It’s Simon Cowell’s last year on American Idol, and he just does not give a fuck anymore. And so, an Idol first last night: After bubbly nonentity Didi Benami got finished with a particularly godawful performance, I’m pretty sure I heard a microphone catching Cowell muttering something about this being a “really bad show”, thus marking the first time he’s ever been full-on across-the-board merciless toward the show that pays his bills. The funny thing: He was sort of wrong.
True, last night had plenty of total stinkbombs, most of which came during the same particularly dispiriting stretch. Benami unforgivably sang around the melody on Bill Withers’ “Lean on Me”, shoehorning in tons of extra notes that shouldn’t have been there. This is exactly what you don’t want to do with a song that actually means something to people, and the judges were accordingly bloodthirsty. (Benami’s secrets week secret: She meows. Oof.) Teenage striver Katie Stevens, who brings an uncomfortable Tracy Flick vibe to everything she does, sang “Put Your Records On”, one of the worst songs in the history of the universe, and her version was exactly as appalling as every other version. (Katie’s secret: She can say “give me a kiss” in six languages. Yeah, that’s really it.) Michelle Delamor (secret: kids’ choir) sang a Creed song and wore those weird gloves that are all finger and no glove, which is about the worst combination I can imagine. Poor little Haeley Vaughn (secret: Etsy) just seems lost, and she’s apparently somehow developed a lisp since last week. Lots of dead weight to clear out here, and sometimes it’s like the Royal Rumble before Undertaker inevitably rushes the ring and tosses out six dudes in quick succession.
But the show’s biggest problem was actually a pretty good problem to have: Every performance existed squarely in the shadow of the night’s first song, which Crystal Bowersox just fucking bodied. (Crystal’s secret: She’s a twin, which either makes her Undertaker or Kane; I can’t figure out which yet.) This week, the whole show got switched around to account for some sudden mysterious illness that Bowersox had, and it was weird how the judges and Ryan Seacrest all danced around the particulars of what happened. But with her intense, churchy take on Creedence’s “Long As I Can See the Light,” Bowersox proved that she was probably worth all the schedule rearrangements. She left a smoking crater at the outset of the show, and nothing I’ve seen this season has really approached it. Nobody else had a chance.
People tried, though. Stalker-Blossom Siobhan Magnus (secret: once had a mohawk) actually didn’t come across quite stalkery enough; her version of Aretha Franklin’s “Think” lacked the riled-up intensity that the song demands. But her one big final note, a feral cat-screech that came out of nowhere and frankly astounded me, went a long way toward redeeming everything else. Paige Miles (secret: likes to color) sang Kelly Clarkson’s “Walk Away”, a smart left-field choice for a soul belter. She had trouble keeping up early on, but she built up to something pretty cathartic. Katelyn Epperly (secret: studied recording engineering) jammed some ill-advised big notes into Coldplay deep cut “The Scientist” but still came through with a pretty nicely understated take on the song. Lacey Brown (secret: Etsy again) looks more and more like Annie Potts in Ghostbusters 2 every week, which I’m pretty sure was a good thing. It was pretty lame how she sang “Kiss Me,” the exact song Kara suggested, a week after Kara suggested it, but she actually came across flirty singing it, something Idol contestants almost never successfully pull off. I didn’t like how the judges shitted all over her.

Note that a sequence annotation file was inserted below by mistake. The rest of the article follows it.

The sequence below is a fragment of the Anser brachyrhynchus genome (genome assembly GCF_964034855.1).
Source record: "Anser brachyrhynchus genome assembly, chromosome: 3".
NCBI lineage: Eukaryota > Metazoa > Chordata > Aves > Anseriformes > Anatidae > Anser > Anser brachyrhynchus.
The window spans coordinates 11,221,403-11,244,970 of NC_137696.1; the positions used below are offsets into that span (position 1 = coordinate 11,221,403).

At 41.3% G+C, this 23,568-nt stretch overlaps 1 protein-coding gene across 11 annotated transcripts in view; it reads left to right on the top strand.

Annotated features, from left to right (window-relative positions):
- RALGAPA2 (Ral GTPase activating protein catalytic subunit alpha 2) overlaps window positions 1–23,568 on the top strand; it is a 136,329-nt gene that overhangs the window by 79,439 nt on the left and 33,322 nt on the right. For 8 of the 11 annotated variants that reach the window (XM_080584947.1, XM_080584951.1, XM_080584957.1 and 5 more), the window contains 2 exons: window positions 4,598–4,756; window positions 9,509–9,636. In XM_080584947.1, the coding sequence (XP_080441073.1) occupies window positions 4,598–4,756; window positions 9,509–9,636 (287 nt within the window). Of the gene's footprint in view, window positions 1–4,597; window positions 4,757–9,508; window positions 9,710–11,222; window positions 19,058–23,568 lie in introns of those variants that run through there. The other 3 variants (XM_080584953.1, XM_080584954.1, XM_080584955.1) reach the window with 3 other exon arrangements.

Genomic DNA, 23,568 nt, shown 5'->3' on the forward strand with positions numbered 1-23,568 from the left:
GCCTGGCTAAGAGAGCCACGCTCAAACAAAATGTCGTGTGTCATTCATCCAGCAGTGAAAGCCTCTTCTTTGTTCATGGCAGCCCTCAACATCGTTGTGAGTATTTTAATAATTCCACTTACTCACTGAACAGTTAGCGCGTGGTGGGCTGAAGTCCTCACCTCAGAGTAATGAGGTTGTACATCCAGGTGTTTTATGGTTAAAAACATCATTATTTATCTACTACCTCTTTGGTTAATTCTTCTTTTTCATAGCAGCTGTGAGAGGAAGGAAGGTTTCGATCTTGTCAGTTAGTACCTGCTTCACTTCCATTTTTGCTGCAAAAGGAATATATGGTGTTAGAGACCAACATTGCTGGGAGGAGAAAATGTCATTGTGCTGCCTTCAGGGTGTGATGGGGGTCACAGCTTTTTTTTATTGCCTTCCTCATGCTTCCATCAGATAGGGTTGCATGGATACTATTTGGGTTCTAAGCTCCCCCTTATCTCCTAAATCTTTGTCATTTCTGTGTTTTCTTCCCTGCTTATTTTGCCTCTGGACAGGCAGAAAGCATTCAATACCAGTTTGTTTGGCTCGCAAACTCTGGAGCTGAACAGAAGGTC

“Kiss Me,” it turned out, was a good suggestion, and the judges have been almost shockingly on-point this week. They’ve figured out, once again, that Simon should always talk last, which does away with some of last week’s awkwardness. They’ve ironed out some of their weird chemistry problems. Ellen’s gotten a little more comfortable telling jokes. Kara, unbearable early on, has mostly stopped mugging for attention and mostly started dispensing sharp and insightful advice. (About time someone called Idol contestants out on smiling during sad/angry songs.) Randy Jackson still never says anything, but even Cowell’s not quite phoning it in, his evident distaste for this particular night notwithstanding.
But other than Bowersox, my favorite of the night was Lilly Scott, someone the judges have no idea how to process. (Jackson invoked Bjork, and his pronunciation was so weird that I had to rewind to figure out what he was saying.) Scott’s secret was that she plays Moog, pronouncing it right and everything, and my wife Bridget nailed her deal exactly: She’s what would happen if Joanna Newsom tried out for Idol. Pretty fascinating cultural experiment! This week, Scott sang Sam Cooke’s “A Change Is Gonna Come,” a song fifteen bazillion times too big for her, and managed not to embarrass herself too bad. And it’ll be fun to watch the judges spend the season tripping over themselves figuring out how to praise her, whatever goofy ideas she attempts.